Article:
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Posts Tagged ‘Isaiah 52’

The reversal of Zion’s fortunes is a theme so intensely passionate in the book called Isaiah that the prophet ransacks the full range of metaphor to make his case. Zion, the personification of a city that incarnates both the city’s deported-and-now-returned citizens and its own restored metropolitan glories, is about to learn that her God reigns.

How beautiful upon the mountains are the feet of him who brings good news, who publishes peace, who brings good news of happiness, who publishes salvation, who says to Zion, ‘Your God reigns.’

Isaiah 52:7 (ESV)

The issue in play is not so much theology proper or divine ontology. YHWH’s announced reign is not here a theoretical experience but rather an intensively lived experience. Zion is about to taste the power of her God in the form of restoration from the cataclysm that has leveled her walls, emptied her of her people, and snatched away her future. ‘Your God reigns’ must refer to the evidence that YHWH is not inert, but rather decisively present and active in the imminent turning of tables to Zion’s benefit.

The book’s fifty-second chapter presents the striking metaphor of the watchmen on the city’s walls breaking into song—or at the very least into noisy and joyous exclamation—as they leverage their privileged altitude to see the return of YHWH to Zion before their less elevated neighbors are so fortunate.

The voice of your watchmen—they lift up their voice; together they sing for joy; for eye to eye they see the return of the LORD to Zion.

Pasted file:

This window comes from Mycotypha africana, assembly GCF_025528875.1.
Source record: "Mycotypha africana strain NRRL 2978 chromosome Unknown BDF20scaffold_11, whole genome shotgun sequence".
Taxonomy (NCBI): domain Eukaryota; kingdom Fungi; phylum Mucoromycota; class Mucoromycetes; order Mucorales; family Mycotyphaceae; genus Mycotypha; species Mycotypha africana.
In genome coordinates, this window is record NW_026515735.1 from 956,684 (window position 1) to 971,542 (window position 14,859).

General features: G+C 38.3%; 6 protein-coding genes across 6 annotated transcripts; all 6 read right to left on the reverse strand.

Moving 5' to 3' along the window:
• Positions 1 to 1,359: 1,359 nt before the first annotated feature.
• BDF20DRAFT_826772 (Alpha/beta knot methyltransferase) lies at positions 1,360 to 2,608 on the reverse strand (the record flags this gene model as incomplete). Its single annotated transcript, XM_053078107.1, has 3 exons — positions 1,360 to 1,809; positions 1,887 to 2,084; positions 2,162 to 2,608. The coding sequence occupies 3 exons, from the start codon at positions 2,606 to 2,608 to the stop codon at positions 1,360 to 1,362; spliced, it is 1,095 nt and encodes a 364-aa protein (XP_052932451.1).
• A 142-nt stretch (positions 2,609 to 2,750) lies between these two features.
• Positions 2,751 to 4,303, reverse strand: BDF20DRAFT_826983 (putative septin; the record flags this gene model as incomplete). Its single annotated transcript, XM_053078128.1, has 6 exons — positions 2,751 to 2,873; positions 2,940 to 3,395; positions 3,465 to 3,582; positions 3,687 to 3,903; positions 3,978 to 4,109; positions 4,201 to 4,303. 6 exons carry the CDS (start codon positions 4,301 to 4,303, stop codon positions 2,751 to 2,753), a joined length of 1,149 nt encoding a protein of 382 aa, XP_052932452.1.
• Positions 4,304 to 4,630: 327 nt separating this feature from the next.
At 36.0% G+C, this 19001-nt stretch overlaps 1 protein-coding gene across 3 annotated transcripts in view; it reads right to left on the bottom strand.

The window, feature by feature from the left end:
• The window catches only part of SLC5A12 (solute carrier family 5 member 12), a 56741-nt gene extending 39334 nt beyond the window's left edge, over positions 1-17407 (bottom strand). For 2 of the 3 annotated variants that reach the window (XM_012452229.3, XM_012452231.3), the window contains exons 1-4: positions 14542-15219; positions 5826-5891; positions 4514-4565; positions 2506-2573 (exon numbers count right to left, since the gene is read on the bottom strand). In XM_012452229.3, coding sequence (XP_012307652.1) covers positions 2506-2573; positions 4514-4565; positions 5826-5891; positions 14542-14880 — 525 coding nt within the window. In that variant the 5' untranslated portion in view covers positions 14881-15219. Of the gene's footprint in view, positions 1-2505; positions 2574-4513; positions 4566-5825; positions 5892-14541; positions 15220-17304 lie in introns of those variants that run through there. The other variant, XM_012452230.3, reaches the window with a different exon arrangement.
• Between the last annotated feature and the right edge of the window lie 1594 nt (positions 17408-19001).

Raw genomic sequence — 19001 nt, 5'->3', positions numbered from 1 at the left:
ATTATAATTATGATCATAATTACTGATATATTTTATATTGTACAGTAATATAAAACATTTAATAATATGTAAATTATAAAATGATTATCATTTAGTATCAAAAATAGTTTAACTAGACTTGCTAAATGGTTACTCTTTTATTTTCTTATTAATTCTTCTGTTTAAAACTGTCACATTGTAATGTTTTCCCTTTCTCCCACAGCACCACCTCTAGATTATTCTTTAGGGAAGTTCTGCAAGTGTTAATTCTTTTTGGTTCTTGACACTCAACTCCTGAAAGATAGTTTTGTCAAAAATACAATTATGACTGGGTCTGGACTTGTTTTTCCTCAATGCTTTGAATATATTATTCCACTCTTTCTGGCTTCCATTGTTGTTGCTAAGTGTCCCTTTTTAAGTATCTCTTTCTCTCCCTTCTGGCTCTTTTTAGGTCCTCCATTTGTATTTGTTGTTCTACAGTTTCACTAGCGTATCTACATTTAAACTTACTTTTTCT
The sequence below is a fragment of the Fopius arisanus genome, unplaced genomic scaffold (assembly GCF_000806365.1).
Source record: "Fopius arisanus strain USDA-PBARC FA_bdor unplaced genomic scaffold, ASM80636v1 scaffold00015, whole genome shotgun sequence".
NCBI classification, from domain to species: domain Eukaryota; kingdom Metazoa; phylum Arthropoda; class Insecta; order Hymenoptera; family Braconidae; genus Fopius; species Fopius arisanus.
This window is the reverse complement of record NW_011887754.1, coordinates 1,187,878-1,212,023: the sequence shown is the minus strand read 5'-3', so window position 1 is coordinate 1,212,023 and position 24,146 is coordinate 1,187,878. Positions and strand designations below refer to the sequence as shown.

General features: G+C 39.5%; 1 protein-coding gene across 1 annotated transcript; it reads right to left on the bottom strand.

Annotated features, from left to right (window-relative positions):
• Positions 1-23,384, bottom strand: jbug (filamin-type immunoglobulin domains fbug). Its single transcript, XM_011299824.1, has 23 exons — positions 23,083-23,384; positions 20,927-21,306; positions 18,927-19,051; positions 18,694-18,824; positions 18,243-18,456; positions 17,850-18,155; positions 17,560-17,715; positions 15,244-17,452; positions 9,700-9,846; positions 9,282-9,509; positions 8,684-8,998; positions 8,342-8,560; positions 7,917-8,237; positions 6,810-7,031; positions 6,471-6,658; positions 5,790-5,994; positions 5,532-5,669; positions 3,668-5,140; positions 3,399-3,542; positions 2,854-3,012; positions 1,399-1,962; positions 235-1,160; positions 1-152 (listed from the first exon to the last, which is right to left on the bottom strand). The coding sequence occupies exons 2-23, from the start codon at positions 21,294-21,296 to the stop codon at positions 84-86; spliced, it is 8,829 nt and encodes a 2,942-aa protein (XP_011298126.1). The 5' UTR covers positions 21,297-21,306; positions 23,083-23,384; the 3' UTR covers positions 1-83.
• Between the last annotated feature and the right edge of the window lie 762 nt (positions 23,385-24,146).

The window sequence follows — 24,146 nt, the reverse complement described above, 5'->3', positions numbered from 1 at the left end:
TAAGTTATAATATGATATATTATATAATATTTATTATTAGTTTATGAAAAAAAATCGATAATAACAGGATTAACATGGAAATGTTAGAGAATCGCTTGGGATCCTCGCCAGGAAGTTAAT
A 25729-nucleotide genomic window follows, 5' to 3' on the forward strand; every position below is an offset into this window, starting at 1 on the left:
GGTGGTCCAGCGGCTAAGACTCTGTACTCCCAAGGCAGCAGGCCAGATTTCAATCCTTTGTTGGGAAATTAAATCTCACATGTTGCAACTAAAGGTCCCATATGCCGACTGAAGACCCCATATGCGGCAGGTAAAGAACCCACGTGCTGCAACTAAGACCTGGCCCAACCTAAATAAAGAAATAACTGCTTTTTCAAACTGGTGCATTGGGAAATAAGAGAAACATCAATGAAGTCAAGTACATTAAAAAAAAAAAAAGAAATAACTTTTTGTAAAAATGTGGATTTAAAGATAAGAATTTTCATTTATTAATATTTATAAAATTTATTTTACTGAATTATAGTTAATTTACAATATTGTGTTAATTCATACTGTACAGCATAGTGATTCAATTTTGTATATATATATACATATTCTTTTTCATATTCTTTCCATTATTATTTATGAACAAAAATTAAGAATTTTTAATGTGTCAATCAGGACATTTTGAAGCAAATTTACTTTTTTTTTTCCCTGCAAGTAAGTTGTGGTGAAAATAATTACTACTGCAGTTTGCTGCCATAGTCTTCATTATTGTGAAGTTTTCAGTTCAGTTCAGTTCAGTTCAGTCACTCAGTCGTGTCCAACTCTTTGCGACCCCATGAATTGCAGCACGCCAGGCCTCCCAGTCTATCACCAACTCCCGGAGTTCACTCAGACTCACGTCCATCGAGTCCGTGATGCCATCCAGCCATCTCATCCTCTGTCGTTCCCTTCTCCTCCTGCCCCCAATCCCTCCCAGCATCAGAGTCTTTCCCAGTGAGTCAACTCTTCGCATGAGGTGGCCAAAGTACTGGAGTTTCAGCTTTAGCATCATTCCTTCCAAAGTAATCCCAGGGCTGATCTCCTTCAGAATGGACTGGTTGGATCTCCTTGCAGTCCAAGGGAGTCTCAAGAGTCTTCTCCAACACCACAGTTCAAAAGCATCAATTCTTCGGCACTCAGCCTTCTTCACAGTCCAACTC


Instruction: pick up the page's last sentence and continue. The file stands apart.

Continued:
Break forth together into singing, you waste places of Jerusalem, for the LORD has comforted his people; he has redeemed Jerusalem.

Isaiah 52:8–9 (ESV)

It is impossible to know whether the author intends actually singing. There is the lifting up of their collective voice, the double deployment of verb that can represent song but might also be a less melodic shout for joy (רנן), and a breaking forth into whatever that exuberant sound actually is. The Septuagint, in a show of translational modesty, underscores the joyousness of the sound and leaves its substance to the imagination. Translations ever since opt in roughly equal measure either for song or for joyful shouting.

Regardless, we have a somewhat odd image that nearly refuses to sound strange precisely because it is part of a metaphorical narrative where larger impossibilities are taking place within the ordinary space and time. We almost fail to register the entertaining spectacle of night watchmen giddy with shouted delight or bursting into manly song from atop their walled perches.

The smaller strangeness of the image fades before the brilliant impossibility of YHWH striding across Judah’s desolate terrain towards Zion with his rescued captives following just behind.

If YHWH has done all this, why strain at a cadre of watchmen who can’t stop laughing–or singing—as they take it all in?

It is tempting to see here a narrative playing-out of the new song that becomes the people’s boisterous response to YHWH’s improbable redemption in Isaiah and in several psalms.

Soon the whole city will be loud with grateful sound, redemptive surprise powering its decibels, raised above normal volume as watchmen stand atop high walls.

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